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As we make our way into the 18th month of the coronavirus pandemic, the world is beginning to see an end in sight. With more than 10 pharmaceutical companies currently in the process of manufacturing vaccines or working towards approval, there is hope that normal (pre-2020) life will soon begin again. Countries across the globe have jumped at the opportunity to begin securing vaccines to protect their citizens from the deadly virus. There are, however, countries where the prospect of mass vaccinations seems unlikely in the near future, with one of these being coronavirus-fighting superstar, Australia.
Throughout the pandemic, Australia has managed to hold a relatively stable position and the health of its citizens has remained largely unaffected in comparison to the rest of the world. Since the first case in late January 2020, the country with over 25 million people saw only 30 021 cases of the virus and had 29 deaths per million people as opposed to a global average of 114 deaths per million. The question that follows is how did Australia manage to be in such a fortunate position?
A key step in Australia’s Covid-19 response was to act quickly, something that was done on both a federal and local level when implementing social restrictions in response to signs of case spikes. While the country experienced a handful of snap lockdowns over the past year and a half, they lasted for only a few days at a time and Australians have had the luxury of carrying on with life almost as normal for the past year. With domestic travel booming in the country and bars and restaurants operating at full capacity, living in Australia has been a breeze throughout the majority of the pandemic. The only hindering factor being that Australia still has closed borders (except with New Zealand, thanks to a new Trans-Tasman bubble) and Australians are beginning to feel anxious to travel. The Prime Minister Scott Morrison warns Australians that travel may be a pipe dream at the moment and that mass vaccinations need to occur within the country before leisure-based international travel can happen. However, there is very little push and no urgency on behalf of the Federal Government to get the country vaccinated soon.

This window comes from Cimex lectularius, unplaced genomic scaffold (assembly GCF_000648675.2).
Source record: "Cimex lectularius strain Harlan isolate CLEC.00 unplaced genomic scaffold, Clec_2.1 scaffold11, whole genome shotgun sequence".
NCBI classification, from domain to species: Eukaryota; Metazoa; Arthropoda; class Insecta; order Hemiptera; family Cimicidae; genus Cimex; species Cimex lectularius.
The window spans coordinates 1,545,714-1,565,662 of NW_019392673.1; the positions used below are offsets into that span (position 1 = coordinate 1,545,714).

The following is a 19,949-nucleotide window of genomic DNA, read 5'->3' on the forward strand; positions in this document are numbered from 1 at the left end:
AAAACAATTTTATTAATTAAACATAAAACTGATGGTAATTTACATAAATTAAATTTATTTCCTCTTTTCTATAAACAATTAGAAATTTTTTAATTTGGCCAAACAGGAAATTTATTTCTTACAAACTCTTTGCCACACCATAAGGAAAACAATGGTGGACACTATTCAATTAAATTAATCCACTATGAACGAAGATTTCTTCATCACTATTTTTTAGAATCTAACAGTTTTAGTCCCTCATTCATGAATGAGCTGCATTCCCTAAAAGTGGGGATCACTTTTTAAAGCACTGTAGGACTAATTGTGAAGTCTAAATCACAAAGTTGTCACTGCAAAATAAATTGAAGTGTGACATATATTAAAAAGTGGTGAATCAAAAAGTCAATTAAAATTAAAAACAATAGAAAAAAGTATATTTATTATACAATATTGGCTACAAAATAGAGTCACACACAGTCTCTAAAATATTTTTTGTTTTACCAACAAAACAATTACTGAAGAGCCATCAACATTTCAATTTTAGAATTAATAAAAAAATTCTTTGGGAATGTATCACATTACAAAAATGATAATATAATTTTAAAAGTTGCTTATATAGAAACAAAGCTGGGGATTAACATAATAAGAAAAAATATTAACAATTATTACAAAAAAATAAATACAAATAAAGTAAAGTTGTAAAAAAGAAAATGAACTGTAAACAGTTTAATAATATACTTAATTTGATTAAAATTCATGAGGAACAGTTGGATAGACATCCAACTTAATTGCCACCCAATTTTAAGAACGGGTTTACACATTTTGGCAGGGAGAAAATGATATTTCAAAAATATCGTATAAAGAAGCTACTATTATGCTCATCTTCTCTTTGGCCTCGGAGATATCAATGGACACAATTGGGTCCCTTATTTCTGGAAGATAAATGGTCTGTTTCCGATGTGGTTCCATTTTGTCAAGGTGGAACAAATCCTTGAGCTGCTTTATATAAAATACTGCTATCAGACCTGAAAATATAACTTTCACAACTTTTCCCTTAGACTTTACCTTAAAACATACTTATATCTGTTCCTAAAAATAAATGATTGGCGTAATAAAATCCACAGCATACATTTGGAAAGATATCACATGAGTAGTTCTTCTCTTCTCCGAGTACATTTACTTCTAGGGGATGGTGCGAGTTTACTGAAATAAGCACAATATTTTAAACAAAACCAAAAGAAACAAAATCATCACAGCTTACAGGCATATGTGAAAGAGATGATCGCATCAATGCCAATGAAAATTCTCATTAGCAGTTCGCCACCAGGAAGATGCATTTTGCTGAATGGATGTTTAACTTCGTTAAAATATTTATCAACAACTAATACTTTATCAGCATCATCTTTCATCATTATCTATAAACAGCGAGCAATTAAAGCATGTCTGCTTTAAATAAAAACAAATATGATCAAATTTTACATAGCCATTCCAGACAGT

In early 2020, the Australian Government secured a limited number of Pfizer vaccines, but purchased a large amount of AstraZeneca doses to be manufactured in the country and to be distributed through a prioritization and phasing system. Many Australians found hope in this but doubts began to set in when blood clotting was seen by a fractional number of AstraZeneca recipients. This caused citizens to become wary of the vaccine with no immediate urgency to get it because of the low risk that Covid-19 currently poses in the country. Subsequently, the federal target for vaccines administered by the end of March was 4 million, but there was a far miss with only 3.6 million doses dispensed in Australia by mid-May, resulting in a per capita number much lower than other states.
The Federal Government is remaining ignorant to this problem, insisting that the AstraZeneca vaccine was safe but citizens are not convinced and many are holding out on getting vaccinated. This is a massive problem for Australia and its ability to protect itself from the virus as we return to a more globalized reality. Fortunately, the Morrison Government has started to hear the concerns of Australians and has recently secured 2 million Pfizer doses per week starting October 1st, allowing all Australians to make a choice on their preferred vaccines. But will this be enough to get Australia widely vaccinated or will the country still have a vaccination rate that is dismissible compared to other countries? It is hard to know the answer to this question and only time will tell, but one can hope that the Federal Government has made the right choice to purchase more Pfizer doses and that they did so in time. One can only wait in hope for the outcome with the ambition for Australia to remain at an advantage in fighting the coronavirus.